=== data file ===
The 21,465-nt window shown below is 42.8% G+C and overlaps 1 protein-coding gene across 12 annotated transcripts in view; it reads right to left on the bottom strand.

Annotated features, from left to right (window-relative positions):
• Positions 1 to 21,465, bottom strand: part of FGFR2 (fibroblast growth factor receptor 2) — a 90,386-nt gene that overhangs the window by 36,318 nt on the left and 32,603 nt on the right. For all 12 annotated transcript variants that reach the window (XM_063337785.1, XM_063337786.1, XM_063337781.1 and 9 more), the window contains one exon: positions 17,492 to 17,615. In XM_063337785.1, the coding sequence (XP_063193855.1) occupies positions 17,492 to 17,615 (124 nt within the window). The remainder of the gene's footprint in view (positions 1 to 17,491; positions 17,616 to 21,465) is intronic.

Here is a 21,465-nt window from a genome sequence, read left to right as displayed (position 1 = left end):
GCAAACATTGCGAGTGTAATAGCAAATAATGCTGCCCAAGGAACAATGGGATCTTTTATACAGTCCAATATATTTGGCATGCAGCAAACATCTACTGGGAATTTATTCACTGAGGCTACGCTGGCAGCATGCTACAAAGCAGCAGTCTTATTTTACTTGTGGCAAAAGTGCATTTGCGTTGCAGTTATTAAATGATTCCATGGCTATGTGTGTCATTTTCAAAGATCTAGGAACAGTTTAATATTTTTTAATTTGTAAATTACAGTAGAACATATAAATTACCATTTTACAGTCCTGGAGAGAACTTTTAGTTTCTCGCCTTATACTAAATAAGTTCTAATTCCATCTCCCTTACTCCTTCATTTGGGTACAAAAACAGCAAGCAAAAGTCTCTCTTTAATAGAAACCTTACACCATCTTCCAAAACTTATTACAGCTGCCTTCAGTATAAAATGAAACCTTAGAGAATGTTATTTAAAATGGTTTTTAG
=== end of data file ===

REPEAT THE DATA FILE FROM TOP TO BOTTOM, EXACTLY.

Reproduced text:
The 21,465-nt window shown below is 42.8% G+C and overlaps 1 protein-coding gene across 12 annotated transcripts in view; it reads right to left on the bottom strand.

Annotated features, from left to right (window-relative positions):
• Positions 1 to 21,465, bottom strand: part of FGFR2 (fibroblast growth factor receptor 2) — a 90,386-nt gene that overhangs the window by 36,318 nt on the left and 32,603 nt on the right. For all 12 annotated transcript variants that reach the window (XM_063337785.1, XM_063337786.1, XM_063337781.1 and 9 more), the window contains one exon: positions 17,492 to 17,615. In XM_063337785.1, the coding sequence (XP_063193855.1) occupies positions 17,492 to 17,615 (124 nt within the window). The remainder of the gene's footprint in view (positions 1 to 17,491; positions 17,616 to 21,465) is intronic.

Here is a 21,465-nt window from a genome sequence, read left to right as displayed (position 1 = left end):
GCAAACATTGCGAGTGTAATAGCAAATAATGCTGCCCAAGGAACAATGGGATCTTTTATACAGTCCAATATATTTGGCATGCAGCAAACATCTACTGGGAATTTATTCACTGAGGCTACGCTGGCAGCATGCTACAAAGCAGCAGTCTTATTTTACTTGTGGCAAAAGTGCATTTGCGTTGCAGTTATTAAATGATTCCATGGCTATGTGTGTCATTTTCAAAGATCTAGGAACAGTTTAATATTTTTTAATTTGTAAATTACAGTAGAACATATAAATTACCATTTTACAGTCCTGGAGAGAACTTTTAGTTTCTCGCCTTATACTAAATAAGTTCTAATTCCATCTCCCTTACTCCTTCATTTGGGTACAAAAACAGCAAGCAAAAGTCTCTCTTTAATAGAAACCTTACACCATCTTCCAAAACTTATTACAGCTGCCTTCAGTATAAAATGAAACCTTAGAGAATGTTATTTAAAATGGTTTTTAG